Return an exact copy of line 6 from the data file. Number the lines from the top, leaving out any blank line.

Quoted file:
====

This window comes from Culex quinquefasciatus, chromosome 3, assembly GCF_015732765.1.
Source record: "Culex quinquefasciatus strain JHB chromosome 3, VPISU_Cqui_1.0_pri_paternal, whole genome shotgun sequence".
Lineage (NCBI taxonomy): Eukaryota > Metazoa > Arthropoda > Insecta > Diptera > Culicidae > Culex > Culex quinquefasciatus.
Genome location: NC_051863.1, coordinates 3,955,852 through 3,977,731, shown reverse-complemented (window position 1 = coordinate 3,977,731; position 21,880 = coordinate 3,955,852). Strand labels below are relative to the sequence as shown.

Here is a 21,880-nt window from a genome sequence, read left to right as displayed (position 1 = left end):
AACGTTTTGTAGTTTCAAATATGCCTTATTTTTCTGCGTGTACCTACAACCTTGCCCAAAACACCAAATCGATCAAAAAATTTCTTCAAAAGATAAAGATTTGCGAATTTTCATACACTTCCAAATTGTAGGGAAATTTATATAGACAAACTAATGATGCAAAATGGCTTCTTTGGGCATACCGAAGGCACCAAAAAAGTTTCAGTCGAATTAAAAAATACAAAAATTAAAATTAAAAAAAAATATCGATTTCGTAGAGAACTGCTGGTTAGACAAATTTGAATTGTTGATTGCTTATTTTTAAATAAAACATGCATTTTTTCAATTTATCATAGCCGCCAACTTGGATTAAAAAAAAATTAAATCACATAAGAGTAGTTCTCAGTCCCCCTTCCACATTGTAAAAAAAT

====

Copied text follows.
AACGTTTTGTAGTTTCAAATATGCCTTATTTTTCTGCGTGTACCTACAACCTTGCCCAAAACACCAAATCGATCAAAAAATTTCTTCAAAAGATAAAGATTTGCGAATTTTCATACACTTCCAAATTGTAGGGAAATTTATATAGACAAACTAATGATGCAAAATGGCTTCTTTGGGCATACCGAAGGCACCAAAAAAGTTTCAGTCGAATTAAAAAATACAAAAATTAAAATTAAAAAAAAATATCGATTTCGTAGAGAACTGCTGGTTAGACAAATTTGAATTGTTGATTGCTTATTTTTAAATAAAACATGCATTTTTTCAATTTATCATAGCCGCCAACTTGGATTAAAAAAAAATTAAATCACATAAGAGTAGTTCTCAGTCCCCCTTCCACATTGTAAAAAAAT